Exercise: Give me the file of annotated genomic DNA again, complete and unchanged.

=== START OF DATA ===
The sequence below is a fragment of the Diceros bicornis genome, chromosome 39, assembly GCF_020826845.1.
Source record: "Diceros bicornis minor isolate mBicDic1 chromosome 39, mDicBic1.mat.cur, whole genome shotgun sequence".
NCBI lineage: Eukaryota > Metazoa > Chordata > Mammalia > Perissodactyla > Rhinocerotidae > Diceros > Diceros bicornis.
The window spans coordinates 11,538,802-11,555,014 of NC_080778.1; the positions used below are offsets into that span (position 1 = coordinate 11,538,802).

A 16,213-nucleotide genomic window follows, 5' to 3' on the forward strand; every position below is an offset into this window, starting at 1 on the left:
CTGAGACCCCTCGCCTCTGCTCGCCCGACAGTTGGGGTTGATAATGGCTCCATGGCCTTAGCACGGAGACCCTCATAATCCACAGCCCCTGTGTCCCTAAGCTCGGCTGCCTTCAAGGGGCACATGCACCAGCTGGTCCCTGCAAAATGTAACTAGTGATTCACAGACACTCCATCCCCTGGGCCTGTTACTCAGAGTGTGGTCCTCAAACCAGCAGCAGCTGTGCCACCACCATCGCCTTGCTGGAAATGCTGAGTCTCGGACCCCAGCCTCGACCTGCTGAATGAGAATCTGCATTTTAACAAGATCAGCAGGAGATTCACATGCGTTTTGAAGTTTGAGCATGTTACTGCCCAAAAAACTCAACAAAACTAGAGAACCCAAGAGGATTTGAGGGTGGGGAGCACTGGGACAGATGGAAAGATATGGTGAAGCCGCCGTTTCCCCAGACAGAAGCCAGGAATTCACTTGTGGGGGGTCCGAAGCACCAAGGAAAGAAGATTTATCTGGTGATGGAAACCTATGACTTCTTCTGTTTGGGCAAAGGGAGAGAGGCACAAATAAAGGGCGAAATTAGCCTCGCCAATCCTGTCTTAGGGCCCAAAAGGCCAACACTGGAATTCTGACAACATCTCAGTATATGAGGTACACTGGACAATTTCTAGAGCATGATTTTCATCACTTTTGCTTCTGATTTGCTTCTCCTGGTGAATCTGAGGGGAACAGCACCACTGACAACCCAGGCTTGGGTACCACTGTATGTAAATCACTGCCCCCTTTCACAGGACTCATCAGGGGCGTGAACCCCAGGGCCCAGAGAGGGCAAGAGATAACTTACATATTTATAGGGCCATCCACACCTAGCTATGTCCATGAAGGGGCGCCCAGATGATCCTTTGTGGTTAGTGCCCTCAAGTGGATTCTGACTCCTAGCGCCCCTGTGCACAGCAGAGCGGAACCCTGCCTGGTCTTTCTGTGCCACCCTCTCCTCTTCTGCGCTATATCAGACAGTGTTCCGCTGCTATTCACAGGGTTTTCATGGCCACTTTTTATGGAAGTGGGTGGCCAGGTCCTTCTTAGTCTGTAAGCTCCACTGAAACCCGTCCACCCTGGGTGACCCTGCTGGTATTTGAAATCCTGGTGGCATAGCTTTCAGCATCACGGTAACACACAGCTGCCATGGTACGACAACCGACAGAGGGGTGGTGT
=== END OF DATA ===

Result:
The sequence below is a fragment of the Diceros bicornis genome, chromosome 39, assembly GCF_020826845.1.
Source record: "Diceros bicornis minor isolate mBicDic1 chromosome 39, mDicBic1.mat.cur, whole genome shotgun sequence".
NCBI lineage: Eukaryota > Metazoa > Chordata > Mammalia > Perissodactyla > Rhinocerotidae > Diceros > Diceros bicornis.
The window spans coordinates 11,538,802-11,555,014 of NC_080778.1; the positions used below are offsets into that span (position 1 = coordinate 11,538,802).

A 16,213-nucleotide genomic window follows, 5' to 3' on the forward strand; every position below is an offset into this window, starting at 1 on the left:
CTGAGACCCCTCGCCTCTGCTCGCCCGACAGTTGGGGTTGATAATGGCTCCATGGCCTTAGCACGGAGACCCTCATAATCCACAGCCCCTGTGTCCCTAAGCTCGGCTGCCTTCAAGGGGCACATGCACCAGCTGGTCCCTGCAAAATGTAACTAGTGATTCACAGACACTCCATCCCCTGGGCCTGTTACTCAGAGTGTGGTCCTCAAACCAGCAGCAGCTGTGCCACCACCATCGCCTTGCTGGAAATGCTGAGTCTCGGACCCCAGCCTCGACCTGCTGAATGAGAATCTGCATTTTAACAAGATCAGCAGGAGATTCACATGCGTTTTGAAGTTTGAGCATGTTACTGCCCAAAAAACTCAACAAAACTAGAGAACCCAAGAGGATTTGAGGGTGGGGAGCACTGGGACAGATGGAAAGATATGGTGAAGCCGCCGTTTCCCCAGACAGAAGCCAGGAATTCACTTGTGGGGGGTCCGAAGCACCAAGGAAAGAAGATTTATCTGGTGATGGAAACCTATGACTTCTTCTGTTTGGGCAAAGGGAGAGAGGCACAAATAAAGGGCGAAATTAGCCTCGCCAATCCTGTCTTAGGGCCCAAAAGGCCAACACTGGAATTCTGACAACATCTCAGTATATGAGGTACACTGGACAATTTCTAGAGCATGATTTTCATCACTTTTGCTTCTGATTTGCTTCTCCTGGTGAATCTGAGGGGAACAGCACCACTGACAACCCAGGCTTGGGTACCACTGTATGTAAATCACTGCCCCCTTTCACAGGACTCATCAGGGGCGTGAACCCCAGGGCCCAGAGAGGGCAAGAGATAACTTACATATTTATAGGGCCATCCACACCTAGCTATGTCCATGAAGGGGCGCCCAGATGATCCTTTGTGGTTAGTGCCCTCAAGTGGATTCTGACTCCTAGCGCCCCTGTGCACAGCAGAGCGGAACCCTGCCTGGTCTTTCTGTGCCACCCTCTCCTCTTCTGCGCTATATCAGACAGTGTTCCGCTGCTATTCACAGGGTTTTCATGGCCACTTTTTATGGAAGTGGGTGGCCAGGTCCTTCTTAGTCTGTAAGCTCCACTGAAACCCGTCCACCCTGGGTGACCCTGCTGGTATTTGAAATCCTGGTGGCATAGCTTTCAGCATCACGGTAACACACAGCTGCCATGGTACGACAACCGACAGAGGGGTGGTGT